IN HIS OWN WORDS:   I was born in 1987, to a Scotch/Irish mother and Cree/Metis father, but raised by my mother and white stepfather in an abusive household. Growing up, I experienced racism from both sides as a person of mixed ancestry. So, I ended up getting pulled in different directions. I didn’t find out until I was an adult that my real father had been fighting for custody in court my entire childhood. As a child, I tried to avoid my native ancestry, because I’d been taught it was something to be ashamed of.

But when I got older, I decided I wanted to reconnect with my father and heritage. I was able to track down a phone number for him, but I was worried about calling my father, I was afraid to scare him off. All I knew was that he had a criminal record and was a 60’s scoop survivor, and had been through foster homes as a child. So, making contact was a difficult and fragile process. But it was incredibly healing to meet him and learn about his journey and struggles and visit the places where our family had fought with Louis Riel in the Northwest Rebellion, and afterwards had our family status stripped away through the scrip system.

All these things influenced my desire to pursue my educational path, and study language. My father and I grew up only speaking English, because we were removed from our family and placed into white English-speaking homes. But our ancestors spoke Cree and French. A big part of my journey to reclaim my heritage was to re-learn the languages of my ancestors. Rebuilding that within my family has given me a passion to help other people reclaim their heritages as well. So, I knew I wanted to go to university and make it my life’s work. I just didn’t know how to make that educational dream a reality.

But after suffering a debilitating workplace accident, I had a lot of time to think about my future. I started saving and went to Douglas College to update my transcripts, to be accepted to UBC. But when COVID hit, classes shut down, and my savings slowly drained away. When classes started again, I took out student loans and worked my butt off. I got straight A’s and was accepted to the linguistics department at UBC.

Now I was one step closer to my dream. But the financial struggle was wearing me down. Then advisors at university encouraged me to apply for the Indigenous Student Award. They were optimistic, but I still couldn’t believe it when I got accepted. This award has made such a huge difference to me. Because student loans don’t provide enough for students to survive. With COVID and inflation, costs have doubled. Rents are skyrocketing. Food, gas, everything has gone through the roof. So, I was really penny pinching. Having to make decisions, like, “Do I eat breakfast or lunch today, or not?” So this award has given me room to breathe. To focus on my studies, instead of wondering where my next meal is going to come from. So, if you’re thinking about it, I’d encourage you to apply. You’ve got nothing to lose, and everything to gain.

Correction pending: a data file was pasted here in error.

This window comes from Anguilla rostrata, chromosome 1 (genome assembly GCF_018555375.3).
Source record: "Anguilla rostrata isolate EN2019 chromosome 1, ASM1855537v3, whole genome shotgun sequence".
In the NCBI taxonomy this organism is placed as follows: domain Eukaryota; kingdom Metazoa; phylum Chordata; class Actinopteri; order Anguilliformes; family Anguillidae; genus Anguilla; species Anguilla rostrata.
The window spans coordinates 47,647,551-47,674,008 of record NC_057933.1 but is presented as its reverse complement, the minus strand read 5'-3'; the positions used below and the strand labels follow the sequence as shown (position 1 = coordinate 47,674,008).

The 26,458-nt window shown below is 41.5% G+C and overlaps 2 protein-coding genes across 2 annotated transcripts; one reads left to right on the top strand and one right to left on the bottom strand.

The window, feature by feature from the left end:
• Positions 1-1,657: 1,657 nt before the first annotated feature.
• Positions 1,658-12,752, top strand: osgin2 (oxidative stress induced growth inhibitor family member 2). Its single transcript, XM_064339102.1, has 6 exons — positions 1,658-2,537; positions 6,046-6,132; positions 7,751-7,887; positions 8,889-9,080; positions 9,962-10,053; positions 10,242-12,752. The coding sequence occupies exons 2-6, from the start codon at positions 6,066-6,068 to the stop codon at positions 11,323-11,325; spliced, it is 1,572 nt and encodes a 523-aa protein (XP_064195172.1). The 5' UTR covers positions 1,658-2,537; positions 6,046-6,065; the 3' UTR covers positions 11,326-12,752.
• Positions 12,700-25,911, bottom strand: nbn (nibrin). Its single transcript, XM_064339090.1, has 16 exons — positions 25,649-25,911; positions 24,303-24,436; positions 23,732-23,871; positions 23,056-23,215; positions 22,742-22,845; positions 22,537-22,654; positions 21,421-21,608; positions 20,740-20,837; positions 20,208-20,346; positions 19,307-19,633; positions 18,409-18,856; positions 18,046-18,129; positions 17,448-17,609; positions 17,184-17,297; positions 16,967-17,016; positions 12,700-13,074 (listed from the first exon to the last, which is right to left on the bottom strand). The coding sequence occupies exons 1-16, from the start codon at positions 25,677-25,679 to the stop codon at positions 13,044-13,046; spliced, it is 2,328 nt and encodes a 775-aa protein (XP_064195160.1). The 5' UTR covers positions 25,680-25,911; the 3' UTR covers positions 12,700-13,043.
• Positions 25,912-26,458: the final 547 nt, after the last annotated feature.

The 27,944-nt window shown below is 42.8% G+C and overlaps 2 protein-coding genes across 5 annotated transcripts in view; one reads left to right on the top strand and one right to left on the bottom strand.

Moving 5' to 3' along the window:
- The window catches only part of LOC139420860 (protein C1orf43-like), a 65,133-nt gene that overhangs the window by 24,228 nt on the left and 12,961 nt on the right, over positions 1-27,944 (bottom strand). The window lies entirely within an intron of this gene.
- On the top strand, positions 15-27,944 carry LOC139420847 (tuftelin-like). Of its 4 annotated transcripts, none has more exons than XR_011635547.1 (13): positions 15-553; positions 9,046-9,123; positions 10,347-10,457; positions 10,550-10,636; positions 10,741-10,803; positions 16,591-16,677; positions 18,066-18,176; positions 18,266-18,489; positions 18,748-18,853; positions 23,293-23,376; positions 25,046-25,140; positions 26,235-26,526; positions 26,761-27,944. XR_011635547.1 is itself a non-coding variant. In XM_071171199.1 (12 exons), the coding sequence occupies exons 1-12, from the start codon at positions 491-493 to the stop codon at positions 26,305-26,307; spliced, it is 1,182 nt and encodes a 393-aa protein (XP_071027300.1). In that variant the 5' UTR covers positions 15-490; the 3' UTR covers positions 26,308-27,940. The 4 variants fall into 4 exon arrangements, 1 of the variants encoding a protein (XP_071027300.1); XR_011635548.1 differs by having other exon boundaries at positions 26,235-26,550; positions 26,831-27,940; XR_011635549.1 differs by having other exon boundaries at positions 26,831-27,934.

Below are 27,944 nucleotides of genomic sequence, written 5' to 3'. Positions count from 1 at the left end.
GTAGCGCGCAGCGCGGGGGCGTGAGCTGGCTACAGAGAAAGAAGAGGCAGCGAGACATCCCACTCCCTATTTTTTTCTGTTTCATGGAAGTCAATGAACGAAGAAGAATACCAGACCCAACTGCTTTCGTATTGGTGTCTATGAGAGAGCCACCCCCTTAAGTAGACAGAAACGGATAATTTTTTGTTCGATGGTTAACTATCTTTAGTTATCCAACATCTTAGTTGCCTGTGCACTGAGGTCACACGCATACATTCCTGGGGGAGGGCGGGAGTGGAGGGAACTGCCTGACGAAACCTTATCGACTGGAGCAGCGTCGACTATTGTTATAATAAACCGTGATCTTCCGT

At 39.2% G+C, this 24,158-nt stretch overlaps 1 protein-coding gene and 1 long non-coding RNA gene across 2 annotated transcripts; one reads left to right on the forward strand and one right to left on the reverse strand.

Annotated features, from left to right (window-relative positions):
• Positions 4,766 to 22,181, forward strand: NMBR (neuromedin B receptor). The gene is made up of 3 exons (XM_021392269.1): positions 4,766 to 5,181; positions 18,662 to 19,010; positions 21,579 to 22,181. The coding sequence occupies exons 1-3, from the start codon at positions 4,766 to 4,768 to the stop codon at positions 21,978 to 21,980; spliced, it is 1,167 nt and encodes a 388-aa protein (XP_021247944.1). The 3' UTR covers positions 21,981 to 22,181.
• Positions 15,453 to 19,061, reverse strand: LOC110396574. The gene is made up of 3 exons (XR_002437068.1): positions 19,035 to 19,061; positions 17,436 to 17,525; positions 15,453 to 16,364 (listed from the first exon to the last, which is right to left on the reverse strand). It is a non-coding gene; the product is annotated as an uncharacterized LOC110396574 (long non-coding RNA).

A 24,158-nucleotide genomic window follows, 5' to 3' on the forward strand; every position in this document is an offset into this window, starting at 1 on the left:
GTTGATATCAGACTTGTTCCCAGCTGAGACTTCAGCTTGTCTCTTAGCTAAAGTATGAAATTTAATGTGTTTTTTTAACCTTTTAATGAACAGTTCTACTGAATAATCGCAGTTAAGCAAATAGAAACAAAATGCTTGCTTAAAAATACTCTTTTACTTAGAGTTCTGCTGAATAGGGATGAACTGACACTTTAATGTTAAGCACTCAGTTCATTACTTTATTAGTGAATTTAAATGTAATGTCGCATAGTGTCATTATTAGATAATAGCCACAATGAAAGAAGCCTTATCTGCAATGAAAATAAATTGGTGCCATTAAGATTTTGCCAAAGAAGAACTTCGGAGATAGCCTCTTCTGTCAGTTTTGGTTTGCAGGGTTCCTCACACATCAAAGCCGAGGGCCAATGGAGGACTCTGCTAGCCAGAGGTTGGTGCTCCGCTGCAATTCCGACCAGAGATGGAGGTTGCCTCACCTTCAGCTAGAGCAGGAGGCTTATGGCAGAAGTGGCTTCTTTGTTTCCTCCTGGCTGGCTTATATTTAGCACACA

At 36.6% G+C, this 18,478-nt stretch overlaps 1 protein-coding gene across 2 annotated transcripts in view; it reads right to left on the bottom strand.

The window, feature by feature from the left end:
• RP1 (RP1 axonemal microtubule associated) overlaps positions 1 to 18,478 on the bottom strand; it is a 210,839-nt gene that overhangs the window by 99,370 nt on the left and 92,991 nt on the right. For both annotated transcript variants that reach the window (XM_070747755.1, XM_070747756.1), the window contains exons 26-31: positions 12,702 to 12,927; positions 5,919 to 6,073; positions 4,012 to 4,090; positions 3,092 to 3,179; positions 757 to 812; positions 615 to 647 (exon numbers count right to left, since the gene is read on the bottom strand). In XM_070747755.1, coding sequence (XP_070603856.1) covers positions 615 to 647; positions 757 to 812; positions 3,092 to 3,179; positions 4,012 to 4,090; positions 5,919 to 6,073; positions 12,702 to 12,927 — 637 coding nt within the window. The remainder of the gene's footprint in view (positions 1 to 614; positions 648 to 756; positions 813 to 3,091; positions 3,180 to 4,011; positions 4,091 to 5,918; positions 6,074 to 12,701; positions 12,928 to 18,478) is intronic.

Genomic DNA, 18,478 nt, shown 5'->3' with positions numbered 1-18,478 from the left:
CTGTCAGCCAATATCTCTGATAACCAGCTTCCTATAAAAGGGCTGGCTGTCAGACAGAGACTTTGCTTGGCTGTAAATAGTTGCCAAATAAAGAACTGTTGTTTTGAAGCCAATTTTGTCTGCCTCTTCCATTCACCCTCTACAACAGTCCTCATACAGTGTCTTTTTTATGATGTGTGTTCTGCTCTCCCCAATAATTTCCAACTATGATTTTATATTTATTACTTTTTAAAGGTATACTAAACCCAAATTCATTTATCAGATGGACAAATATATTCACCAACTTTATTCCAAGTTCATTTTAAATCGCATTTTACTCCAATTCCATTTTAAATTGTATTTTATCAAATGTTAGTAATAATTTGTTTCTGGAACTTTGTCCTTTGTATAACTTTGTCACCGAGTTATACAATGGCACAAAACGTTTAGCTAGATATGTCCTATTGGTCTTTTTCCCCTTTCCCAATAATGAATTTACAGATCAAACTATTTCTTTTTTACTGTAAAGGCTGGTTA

These days, I’m really focused and excited about revitalization efforts for indigenous languages. Right now, for example, there are zero Canadian indigenous languages on duo lingo. But there are so many indigenous languages being documented and archived that don’t get utilized by platforms for the masses. So I’d like to make them available through technologies like Duo Lingo. To use the tools of the present, to bring the past alive. To help other people regain their heritage and pride.


Katelyn Derhousoff


I was born in Nelson, BC 25 years ago, to an Indigenous (Cree) mom and Doukobor Dad. I look more Caucasian than Indigenous, so people have doubted my heritage all my life. My parents separated when I was 2, and then my mom and I moved around a lot. When I was 12, I felt like I needed more stability. So, I moved back with my Dad to be close to friends and finish school. But my dad is very critical, so it was tough. After high school, I went to UBC to take Aboriginal Studies, but I wasn’t ready for the experience, and dropped out after 3 years; feeling lost, self-critical, and like a failure.

When the COVID-19 Pandemic came, I went back to the Kootenays, but found myself living in a trailer, and in an abusive relationship with an alcoholic. That was my lowest point. I was desperate. Traumatized. When I finally managed to free myself from that relationship, I reached out for help, and got counseling and slowly I began to heal, to rebuild. And from the ashes I felt a desire growing inside me; a desire to take the pain from my experience and turn it into a positive force. To change myself. To help others.

So, I took a training course to be a counselor. When I finished the course, I found work at a transition house. And that is where the light bulb really switched on for me. I was so moved by hearing people’s stories. To help them feel safe, sheltered, validated. Then a counselor at Selkirk College encouraged me to apply for an Indigenous Student Award. So, I applied, and was awarded 3,000 dollars by the BC Scholarship Society! That blew me away. It meant so much more than money. It meant finally being recognized as Indigenous.  That has been incredibly heartwarming. The Award has also helped me pursue my studies in family dynamics, addiction, social policy, and psychology, and my long-term goal of working as a sexual trauma and couples therapy counselor.

To anyone reading this, I would tell you… don’t be afraid to make mistakes. We are here to learn, to grow. The most powerful lesson I’ve learned, is I can have stability without abuse. You have all the solutions to your own questions inside yourself, and within your community. Find your direction, your inspiration. And, the BC Scholarship Society and its Indigenous Award Program, like others, can help those dreams come true.


Leah Alfred-Olmedo

Leah Alfred-Olmedo is a second-year master’s degree student studying English literature at the University of British Columbia. Her primary research interests are in Indigenous literature.    She is both First Nations and a settler and describes herself as half Kwakwaka’wakw and half Canadian.  

For Leah, being a recipient of the BC Indigenous Student Award means having the liberty to focus on studies rather than scrambling to pay tuition.  She reports that she found the application process quite easy, especially the renewal process: “It is difficult to find funding as a student returning to studies after having previously completed other degrees, so I am exceedingly grateful to the award for their support.” 

 Port Hardy and Alert Bay are Leah’s hometowns, and says she went into the English department because one particularly passionate professor and one supportive teacher’s assistant shared with her their passion for English literature. 

I have loved literature since high school and when my studies are finished, I will continue to share the wealth of literature being created by Indigenous peoples through teaching,” Leah shared with us.